Love, Does It Conquer All?

Love comes in many forms and our actions/reactions to the feelings are complex, to say the least. So let’s review three books that show different reactions to love. One of the stories is indeed adorable and makes me wish I had a baby to cuddle. To smell the sweet and sour aromas of one so young and listen to the gentle breathing sounds of a baby paying attention and feel the softness of a baby’s skin and hair. Or to feel the squirmy attention of a toddler who wants to hear the story, but has a hard time sitting still.

Another of the stories has to do with trying for redemption and righting past wrongs.

And the third story is about finding love and forgivness as a teenager. I think most of us have experienced all three types of love. Enjoy.


Some of the books I review leave me pretty much cold, but they all have some merit to them, especially the message of being careful what you wish for. This isn’t one of my favorites. Still, it is worth a mention.

Broken Hearts, Fences and Other Things to Mend

Katie Finn

Gemma Tucker did horrible things to Hallie, a girl her age, when she spent the summer of her eleventh year with her father in the Hamptons. Now sixteen, she has regretted her behavior ever since, but doesn’t know what to do to make amends. She thinks she has her summer plans in place to go to South America to help her boyfriend do good deeds in Columbia. But then her boyfriend breaks up with her and her mother and stepfather have already made plans to go to salmon spawning grounds in Scotland and will stay with a laird in his castle. Now her options are to go with Mom and Walter or brave the Hamptons with her dad in hopes that Hallie and family are not there. Of course, they are and she masquerades as her best friend, Sophie, thinking she can show how sorry she is. She falls for Hallie’s brother, Josh. But things start to go wrong almost immediately and when the real Sophie shows up during a party at Hallie’s house, Gemma is in a pickle. She and Hallie have a huge fight in which Hallie triumphantly announces her involvement in all of Gemma’s problems that summer. The crowning glory is Hallie’s having snagged Gemma’s boyfriend. This book doesn’t gel well. Although, there is much interaction between Gemma and her dad, the reader never hears much about Hallie and Josh’s mother. Last Gemma had known, their mother was in total disgrace from Gemma’s actions five years earlier, but now the family is living high on the hog. No explanation is ever given. The good news is not all the kids drink and there don’t seem to be wild sex orgies.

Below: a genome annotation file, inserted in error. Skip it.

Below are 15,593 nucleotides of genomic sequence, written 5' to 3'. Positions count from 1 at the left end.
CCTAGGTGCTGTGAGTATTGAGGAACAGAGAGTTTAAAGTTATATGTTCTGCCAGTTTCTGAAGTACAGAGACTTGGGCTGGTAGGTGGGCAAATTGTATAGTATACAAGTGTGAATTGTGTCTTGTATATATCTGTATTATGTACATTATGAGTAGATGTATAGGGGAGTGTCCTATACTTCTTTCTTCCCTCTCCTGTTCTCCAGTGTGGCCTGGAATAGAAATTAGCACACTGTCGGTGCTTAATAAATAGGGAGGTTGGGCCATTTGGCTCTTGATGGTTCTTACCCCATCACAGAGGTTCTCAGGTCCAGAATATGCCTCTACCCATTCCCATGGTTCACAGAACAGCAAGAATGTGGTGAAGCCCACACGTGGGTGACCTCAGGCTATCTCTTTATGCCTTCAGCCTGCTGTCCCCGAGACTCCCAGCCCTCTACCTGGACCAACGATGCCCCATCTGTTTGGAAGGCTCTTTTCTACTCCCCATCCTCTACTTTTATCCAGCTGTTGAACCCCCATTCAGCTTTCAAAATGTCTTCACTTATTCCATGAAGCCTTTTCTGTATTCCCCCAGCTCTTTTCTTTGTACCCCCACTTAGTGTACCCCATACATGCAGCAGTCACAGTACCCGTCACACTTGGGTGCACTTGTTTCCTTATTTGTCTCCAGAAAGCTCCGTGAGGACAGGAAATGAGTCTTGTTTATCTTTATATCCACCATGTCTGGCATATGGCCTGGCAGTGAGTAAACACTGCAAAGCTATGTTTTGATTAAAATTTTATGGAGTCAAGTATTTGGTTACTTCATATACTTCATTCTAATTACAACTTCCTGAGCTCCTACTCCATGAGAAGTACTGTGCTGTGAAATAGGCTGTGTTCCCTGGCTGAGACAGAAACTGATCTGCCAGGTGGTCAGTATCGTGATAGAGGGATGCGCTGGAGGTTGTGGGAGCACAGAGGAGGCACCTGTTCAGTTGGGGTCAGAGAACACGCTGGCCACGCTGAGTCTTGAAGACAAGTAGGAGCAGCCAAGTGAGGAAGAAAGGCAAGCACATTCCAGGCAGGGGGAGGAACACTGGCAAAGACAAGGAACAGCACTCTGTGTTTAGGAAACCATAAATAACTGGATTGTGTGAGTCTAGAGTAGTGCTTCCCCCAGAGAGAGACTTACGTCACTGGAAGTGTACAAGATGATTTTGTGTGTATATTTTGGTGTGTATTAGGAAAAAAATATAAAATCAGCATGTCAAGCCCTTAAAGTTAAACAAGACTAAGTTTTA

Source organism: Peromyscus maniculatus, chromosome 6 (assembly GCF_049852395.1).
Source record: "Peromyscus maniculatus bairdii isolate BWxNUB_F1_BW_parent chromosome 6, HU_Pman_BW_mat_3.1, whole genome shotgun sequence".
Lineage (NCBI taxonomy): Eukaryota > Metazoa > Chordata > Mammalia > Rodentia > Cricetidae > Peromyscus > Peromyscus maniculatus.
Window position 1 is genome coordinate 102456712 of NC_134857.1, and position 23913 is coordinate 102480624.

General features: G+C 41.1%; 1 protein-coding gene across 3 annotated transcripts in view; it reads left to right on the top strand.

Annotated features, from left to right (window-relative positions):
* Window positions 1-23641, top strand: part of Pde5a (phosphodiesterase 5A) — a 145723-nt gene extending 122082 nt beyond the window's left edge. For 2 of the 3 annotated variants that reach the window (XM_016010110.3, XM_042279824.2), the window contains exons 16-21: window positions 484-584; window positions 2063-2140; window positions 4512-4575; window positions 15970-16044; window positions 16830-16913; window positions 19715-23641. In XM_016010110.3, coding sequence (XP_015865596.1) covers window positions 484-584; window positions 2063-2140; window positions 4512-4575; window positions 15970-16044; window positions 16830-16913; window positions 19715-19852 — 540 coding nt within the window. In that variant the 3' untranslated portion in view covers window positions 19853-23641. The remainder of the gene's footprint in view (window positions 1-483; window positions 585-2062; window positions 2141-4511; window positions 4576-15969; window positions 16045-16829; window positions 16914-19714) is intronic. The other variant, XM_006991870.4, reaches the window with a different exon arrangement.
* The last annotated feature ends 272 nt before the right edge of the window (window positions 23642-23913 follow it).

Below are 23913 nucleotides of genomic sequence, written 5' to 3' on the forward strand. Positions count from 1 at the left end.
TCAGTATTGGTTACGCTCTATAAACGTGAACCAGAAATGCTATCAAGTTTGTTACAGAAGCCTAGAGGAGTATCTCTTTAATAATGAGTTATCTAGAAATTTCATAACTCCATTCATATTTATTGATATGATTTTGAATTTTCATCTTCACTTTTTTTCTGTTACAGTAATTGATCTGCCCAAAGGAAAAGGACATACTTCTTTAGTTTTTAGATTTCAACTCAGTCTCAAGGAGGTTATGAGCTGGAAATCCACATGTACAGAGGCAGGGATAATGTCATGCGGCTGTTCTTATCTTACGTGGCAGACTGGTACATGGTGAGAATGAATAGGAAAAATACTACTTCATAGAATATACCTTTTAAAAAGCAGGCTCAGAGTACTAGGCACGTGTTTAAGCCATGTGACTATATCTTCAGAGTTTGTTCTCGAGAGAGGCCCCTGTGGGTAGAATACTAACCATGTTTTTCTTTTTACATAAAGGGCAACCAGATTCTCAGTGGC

BIBLIO: 2014, Feiwel and Friends/Macmillan, Ages 12 +, $17.99.

REVIEWER: Sarah Maury Swan

FORMAT: Young Adult

ISBN: 978-1-250-04524-9

ISBN: 978-1-250-06057-0


This picture book, googly eyes and all, will have you giggling, along with oohing and aahing, all the way through. Though more realistic drawings would me happy. I not the biggest fan of Disney heavy reliance on cutesy.  I, for instance, find the original drawings in Winnie the Poo, much more appealing.  But, hey, I’m an elderly lady who was raised by a wonderful snob.

Next to You